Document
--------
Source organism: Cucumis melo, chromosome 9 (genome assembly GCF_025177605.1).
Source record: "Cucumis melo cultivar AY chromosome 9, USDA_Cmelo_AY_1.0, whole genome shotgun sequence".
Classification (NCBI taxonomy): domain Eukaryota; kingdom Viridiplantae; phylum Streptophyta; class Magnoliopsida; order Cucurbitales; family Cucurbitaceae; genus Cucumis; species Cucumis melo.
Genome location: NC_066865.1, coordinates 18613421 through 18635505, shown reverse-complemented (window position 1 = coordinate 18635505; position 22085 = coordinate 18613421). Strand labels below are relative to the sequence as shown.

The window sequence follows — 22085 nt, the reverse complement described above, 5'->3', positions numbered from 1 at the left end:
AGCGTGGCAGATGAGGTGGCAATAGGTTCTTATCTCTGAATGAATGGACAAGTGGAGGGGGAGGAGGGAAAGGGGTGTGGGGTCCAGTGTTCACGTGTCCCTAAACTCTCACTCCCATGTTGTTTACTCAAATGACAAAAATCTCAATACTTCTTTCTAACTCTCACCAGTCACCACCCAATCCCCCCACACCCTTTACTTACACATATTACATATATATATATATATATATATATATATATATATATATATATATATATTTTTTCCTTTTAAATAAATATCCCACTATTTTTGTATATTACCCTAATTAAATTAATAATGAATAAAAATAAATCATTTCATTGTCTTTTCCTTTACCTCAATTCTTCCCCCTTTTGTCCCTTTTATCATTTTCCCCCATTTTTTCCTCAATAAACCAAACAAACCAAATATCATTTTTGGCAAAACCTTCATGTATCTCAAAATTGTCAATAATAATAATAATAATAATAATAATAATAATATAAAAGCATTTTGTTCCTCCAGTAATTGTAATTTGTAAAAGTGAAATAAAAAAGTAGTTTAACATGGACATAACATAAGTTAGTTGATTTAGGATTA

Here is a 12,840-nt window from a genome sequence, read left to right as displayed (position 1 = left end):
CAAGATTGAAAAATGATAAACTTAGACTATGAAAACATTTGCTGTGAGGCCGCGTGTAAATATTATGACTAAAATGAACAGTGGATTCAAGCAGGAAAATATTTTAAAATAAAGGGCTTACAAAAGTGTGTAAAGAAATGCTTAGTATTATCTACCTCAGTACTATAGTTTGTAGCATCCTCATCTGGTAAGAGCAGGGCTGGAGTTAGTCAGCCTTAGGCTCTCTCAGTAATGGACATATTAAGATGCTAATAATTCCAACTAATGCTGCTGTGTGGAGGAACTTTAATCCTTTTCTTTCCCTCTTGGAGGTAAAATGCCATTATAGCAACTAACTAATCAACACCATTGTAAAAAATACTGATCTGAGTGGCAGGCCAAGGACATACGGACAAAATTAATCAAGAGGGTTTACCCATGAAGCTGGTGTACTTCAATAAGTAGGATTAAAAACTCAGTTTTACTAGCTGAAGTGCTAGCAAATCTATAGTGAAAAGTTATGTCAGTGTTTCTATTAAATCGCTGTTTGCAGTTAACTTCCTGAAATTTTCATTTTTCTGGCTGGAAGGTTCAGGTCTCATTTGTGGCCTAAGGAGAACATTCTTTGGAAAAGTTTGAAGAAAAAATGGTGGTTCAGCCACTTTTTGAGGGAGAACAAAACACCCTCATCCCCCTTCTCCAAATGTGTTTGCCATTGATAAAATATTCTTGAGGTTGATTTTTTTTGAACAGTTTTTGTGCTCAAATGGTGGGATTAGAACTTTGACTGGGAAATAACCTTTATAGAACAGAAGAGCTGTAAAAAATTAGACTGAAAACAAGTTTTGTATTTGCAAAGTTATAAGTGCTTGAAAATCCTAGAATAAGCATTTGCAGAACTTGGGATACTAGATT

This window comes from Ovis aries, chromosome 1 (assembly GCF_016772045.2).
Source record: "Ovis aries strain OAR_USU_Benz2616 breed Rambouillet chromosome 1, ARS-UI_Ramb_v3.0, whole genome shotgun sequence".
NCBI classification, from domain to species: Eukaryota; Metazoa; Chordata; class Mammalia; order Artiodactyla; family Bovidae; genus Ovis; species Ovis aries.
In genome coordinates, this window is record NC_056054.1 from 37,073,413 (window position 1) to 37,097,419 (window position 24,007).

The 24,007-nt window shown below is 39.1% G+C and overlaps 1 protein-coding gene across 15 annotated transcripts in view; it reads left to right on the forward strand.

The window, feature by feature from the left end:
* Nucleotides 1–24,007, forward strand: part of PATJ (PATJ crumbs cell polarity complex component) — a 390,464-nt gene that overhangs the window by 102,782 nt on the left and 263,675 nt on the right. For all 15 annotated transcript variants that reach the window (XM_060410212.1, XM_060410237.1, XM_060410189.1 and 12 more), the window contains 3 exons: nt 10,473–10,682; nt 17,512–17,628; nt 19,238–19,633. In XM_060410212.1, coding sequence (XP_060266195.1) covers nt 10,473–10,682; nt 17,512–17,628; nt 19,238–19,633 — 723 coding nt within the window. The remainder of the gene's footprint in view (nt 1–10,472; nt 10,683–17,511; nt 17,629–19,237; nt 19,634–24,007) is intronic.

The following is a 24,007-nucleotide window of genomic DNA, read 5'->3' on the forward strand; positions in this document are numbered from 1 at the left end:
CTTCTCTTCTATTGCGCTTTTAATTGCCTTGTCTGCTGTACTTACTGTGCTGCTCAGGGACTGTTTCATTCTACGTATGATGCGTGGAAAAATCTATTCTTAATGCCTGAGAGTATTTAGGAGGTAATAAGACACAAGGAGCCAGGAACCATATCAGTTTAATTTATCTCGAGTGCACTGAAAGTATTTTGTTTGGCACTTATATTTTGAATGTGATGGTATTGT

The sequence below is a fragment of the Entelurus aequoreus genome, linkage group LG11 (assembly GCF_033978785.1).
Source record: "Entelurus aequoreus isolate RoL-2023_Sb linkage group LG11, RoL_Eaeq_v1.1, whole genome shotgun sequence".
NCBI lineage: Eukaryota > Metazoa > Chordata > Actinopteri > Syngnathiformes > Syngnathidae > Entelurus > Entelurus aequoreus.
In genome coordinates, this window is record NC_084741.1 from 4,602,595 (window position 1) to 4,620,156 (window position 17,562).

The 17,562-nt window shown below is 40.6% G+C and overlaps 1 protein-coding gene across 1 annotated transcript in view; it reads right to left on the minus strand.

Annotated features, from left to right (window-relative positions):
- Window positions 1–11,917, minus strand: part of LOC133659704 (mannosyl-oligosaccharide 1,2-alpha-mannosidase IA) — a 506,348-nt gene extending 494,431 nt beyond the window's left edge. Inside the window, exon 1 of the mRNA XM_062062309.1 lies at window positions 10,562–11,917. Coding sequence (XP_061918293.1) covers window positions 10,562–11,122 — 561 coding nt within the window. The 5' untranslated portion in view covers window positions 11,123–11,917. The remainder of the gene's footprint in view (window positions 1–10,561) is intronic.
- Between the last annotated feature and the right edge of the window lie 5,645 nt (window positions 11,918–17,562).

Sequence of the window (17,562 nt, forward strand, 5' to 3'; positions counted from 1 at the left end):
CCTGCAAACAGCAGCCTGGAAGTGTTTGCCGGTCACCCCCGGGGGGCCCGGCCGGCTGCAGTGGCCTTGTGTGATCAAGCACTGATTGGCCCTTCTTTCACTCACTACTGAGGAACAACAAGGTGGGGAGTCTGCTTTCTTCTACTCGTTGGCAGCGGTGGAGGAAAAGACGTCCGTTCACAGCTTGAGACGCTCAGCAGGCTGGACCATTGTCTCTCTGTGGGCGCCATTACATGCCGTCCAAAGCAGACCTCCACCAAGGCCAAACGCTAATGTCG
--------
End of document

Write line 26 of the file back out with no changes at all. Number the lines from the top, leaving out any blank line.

Sequence of the window (17,562 nt, forward strand, 5' to 3'; positions counted from 1 at the left end):